Is It the Early Childhood Professional's Job to Worry About Fitness?

Should the physical fitness of young children be the concern of early childhood professionals? Or is it a matter for the family, and the family alone, to worry about?

Michelle Obama believes it's the former. And, given the alarming facts surrounding the childhood obesity crisis, I have to agree with her. The state of children's fitness is clearly the responsibility of all who are involved with children. And while I'm delighted that Mrs. Obama has introduced Let's Move! Child Care, I know it will take more than an initiative to make a difference. Having worked as a children's physical activity specialist for over 30 years, I'm aware that early childhood professionals believe that they don't have the know-how, and they're sure they don't have the time, to fit fitness into the curriculum.

The former is easily remedied. And they're wrong about the latter.

At the top of the Let's Move! Child Care checklist is the recommendation that children have one to two hours of physical activity throughout the day. This aligns with the recommendations of other organizations, including the National Association for Sport and Physical Education, whose guidelines state that:

  • Toddlers should accumulate at least 30 minutes a day of structured physical activity and at least 60 minutes of unstructured physical activity.
  • Preschoolers are encouraged to accumulate at least 60 minutes a day of both structured and unstructured physical activity.
  • But early childhood professionals look at suggestions such as these and think, "Yeah, right." However, that's probably because they're considering the mind and body to be separate entities, as educators too often do. They can't fathom how they can attend to the children's bodies when there's so much they're supposed to be stuffing into their brains. What many don't realize is that, especially for young children, the brain and the body are inseparable. In fact, the three developmental domains -- cognitive, social/emotional, and physical -- are intertwined in the early years. Young children can't learn something in one domain without it impacting the others.

    Here, then, are some suggestions for fitting fitness into the early childhood program.

    • Use movement across the curriculum. Young children are experiential learners, and brain research has shown us that the functions of the body contribute to, rather than detract from, the functions of the mind. When children have opportunities to get into high, low, wide, and narrow shapes, they increase their flexibility (one of the five health-related fitness factors). They also learn about mathematics because these are quantitative concepts. If they practice these shapes with partners, the concept of cooperation, a social studies skill, is added. When children jump like rabbits and kangaroos, they develop muscular strength and endurance and, depending on how continuously they jump, cardiovascular endurance. But they're also exploring the math concepts of light/heavy, big/small, up/down, and high/low. Word comprehension is promoted as the children physically experience these terms, so emergent literacy is additionally addressed. Regardless of the content area or concept under consideration, there is a way for children to experience it physically, which benefits them because they learn best by doing -- and the doing promotes physical fitness.

  • Take brain breaks. We have research going back to the 1880s showing that individuals -- but particularly children, due to their stage of brain development -- accomplish more when they have breaks. If a break lasts at least five to ten minutes and consists of moderate-to-vigorous intensity movement, it qualifies as a fitness bout. A brain break can be any kind of physical activity that gets the blood flowing (and glucose, water, and oxygen to the brain) and provides a change of pace.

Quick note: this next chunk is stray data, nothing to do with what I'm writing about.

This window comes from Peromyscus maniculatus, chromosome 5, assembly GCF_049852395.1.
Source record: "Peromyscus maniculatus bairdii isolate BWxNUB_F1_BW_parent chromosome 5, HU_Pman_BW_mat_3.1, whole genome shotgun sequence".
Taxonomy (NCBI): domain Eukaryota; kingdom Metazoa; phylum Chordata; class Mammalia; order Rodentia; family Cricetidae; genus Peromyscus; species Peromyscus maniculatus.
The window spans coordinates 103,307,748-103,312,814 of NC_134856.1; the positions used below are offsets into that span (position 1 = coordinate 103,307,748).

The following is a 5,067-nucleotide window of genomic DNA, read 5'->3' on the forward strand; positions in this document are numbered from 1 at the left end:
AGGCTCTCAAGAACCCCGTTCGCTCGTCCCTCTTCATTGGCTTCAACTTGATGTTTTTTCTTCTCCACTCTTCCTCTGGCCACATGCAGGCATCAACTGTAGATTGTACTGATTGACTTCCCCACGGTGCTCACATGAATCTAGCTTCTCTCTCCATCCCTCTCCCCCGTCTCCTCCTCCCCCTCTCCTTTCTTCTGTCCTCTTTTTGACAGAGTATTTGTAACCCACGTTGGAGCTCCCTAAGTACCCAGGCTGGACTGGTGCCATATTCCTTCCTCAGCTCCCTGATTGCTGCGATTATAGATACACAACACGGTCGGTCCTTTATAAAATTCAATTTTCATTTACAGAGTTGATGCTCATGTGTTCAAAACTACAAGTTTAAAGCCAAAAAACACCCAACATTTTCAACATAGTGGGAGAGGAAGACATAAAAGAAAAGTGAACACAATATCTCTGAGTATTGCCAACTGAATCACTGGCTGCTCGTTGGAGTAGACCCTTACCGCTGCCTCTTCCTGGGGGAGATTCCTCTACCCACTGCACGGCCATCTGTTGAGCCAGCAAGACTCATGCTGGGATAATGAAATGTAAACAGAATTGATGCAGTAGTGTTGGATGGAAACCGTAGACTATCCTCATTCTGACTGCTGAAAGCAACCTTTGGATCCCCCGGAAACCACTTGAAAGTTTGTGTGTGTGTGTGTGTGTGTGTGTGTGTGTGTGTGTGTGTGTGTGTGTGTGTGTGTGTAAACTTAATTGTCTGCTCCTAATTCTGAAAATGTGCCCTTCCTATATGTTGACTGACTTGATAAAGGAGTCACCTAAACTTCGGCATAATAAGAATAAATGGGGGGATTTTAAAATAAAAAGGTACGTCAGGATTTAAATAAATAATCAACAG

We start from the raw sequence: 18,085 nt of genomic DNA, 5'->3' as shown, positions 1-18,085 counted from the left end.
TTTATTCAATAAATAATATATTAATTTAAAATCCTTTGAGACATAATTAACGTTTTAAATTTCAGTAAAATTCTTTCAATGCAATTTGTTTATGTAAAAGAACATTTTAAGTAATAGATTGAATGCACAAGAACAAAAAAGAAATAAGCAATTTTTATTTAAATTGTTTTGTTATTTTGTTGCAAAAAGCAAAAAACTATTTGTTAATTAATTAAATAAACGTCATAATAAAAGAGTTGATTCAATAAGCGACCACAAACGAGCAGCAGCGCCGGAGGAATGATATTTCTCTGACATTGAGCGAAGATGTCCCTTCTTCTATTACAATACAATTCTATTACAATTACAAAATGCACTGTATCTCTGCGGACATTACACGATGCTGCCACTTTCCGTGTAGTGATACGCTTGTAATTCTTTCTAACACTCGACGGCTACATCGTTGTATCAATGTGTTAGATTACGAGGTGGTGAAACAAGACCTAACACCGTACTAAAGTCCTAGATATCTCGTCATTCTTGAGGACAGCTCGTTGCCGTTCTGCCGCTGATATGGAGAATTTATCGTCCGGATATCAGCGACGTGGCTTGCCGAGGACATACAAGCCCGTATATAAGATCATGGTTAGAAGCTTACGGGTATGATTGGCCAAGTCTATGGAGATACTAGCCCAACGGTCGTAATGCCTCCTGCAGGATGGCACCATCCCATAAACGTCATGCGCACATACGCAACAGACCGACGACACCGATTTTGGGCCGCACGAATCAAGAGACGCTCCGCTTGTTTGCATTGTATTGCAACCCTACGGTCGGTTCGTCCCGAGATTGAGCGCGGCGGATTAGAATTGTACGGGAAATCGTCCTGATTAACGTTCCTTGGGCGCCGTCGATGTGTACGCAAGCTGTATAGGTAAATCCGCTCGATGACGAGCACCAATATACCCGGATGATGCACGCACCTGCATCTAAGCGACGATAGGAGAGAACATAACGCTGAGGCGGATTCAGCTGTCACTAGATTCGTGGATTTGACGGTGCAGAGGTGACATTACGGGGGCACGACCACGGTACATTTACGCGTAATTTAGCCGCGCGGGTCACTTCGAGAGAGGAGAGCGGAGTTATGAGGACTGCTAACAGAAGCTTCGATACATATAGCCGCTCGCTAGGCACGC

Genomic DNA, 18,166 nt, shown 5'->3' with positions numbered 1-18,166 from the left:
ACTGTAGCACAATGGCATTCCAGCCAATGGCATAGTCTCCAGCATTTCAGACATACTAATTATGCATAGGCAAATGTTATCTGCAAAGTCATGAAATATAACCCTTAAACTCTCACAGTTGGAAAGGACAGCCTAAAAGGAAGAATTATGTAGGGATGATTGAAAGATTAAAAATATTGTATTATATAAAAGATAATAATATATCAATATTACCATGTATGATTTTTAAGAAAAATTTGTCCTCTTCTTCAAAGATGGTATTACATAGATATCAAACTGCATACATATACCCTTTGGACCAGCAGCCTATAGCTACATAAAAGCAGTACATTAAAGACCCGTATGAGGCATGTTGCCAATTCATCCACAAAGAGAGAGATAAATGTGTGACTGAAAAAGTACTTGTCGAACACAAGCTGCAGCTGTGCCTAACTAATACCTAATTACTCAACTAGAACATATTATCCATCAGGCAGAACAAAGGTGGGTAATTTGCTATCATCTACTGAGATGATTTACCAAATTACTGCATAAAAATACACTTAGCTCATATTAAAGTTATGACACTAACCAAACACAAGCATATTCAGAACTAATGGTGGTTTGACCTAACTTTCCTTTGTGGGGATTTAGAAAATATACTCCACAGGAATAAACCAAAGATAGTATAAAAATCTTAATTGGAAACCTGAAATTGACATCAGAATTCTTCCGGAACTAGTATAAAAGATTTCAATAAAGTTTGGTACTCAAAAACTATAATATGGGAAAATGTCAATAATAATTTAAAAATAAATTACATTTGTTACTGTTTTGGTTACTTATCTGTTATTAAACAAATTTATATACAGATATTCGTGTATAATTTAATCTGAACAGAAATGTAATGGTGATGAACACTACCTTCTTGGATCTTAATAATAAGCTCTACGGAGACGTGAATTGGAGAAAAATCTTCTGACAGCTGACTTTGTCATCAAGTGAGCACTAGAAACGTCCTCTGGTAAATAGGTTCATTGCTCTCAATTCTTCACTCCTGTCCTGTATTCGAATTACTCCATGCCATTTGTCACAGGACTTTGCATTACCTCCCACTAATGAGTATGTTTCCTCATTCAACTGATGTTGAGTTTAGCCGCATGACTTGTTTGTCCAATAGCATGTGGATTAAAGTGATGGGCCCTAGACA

• Use transitions to promote fitness. Several times over the course of a day, children move from one activity to another, so they may as well move in ways that are both functional and fun. Teachers and caregivers can promote flexibility by challenging children to move in a tall, straight shape or a crooked shape; to tiptoe; or to move on three body parts. They can enhance muscular strength, muscular endurance, and cardiovascular endurance by challenging the children to hop, skip, or jog lightly. As with using movement across the curriculum, the possibilities are endless, given a bit of thought.
  • These are all examples of structured physical activity. We can't forget that the children also should be engaging in unstructured activity, which involves free choice on their part, as well. Unstructured physical activity is typically best experienced outdoors, where the children can run and jump and expend energy. While time spent outdoors has traditionally been considered "break" time -- an opportunity for children to play without interference from adults and for teachers and caregivers to relax a bit -- more and more early childhood professionals are realizing the potential of the outdoors as an extension of the indoor setting, with that time viewed as yet another opportunity to enhance children's development.

    If this is to happen, teachers and caregivers must become involved in children's outdoor play. This isn't to say they must go to the extreme of preparing formal lesson plans for every outdoor session, but many activities begun indoors can be continued and extended outdoors, including movement activities. Also, during playtime, adults can and should interact naturally and informally with the children, offering guidance and suggestions to extend the children's play, and therefore their learning.

    For more ideas, I refer you to two interviews I've conducted for Body, Mind and Child: "Fitting Fitness into the Curriculum" and "Why Play Time Is Not Break Time".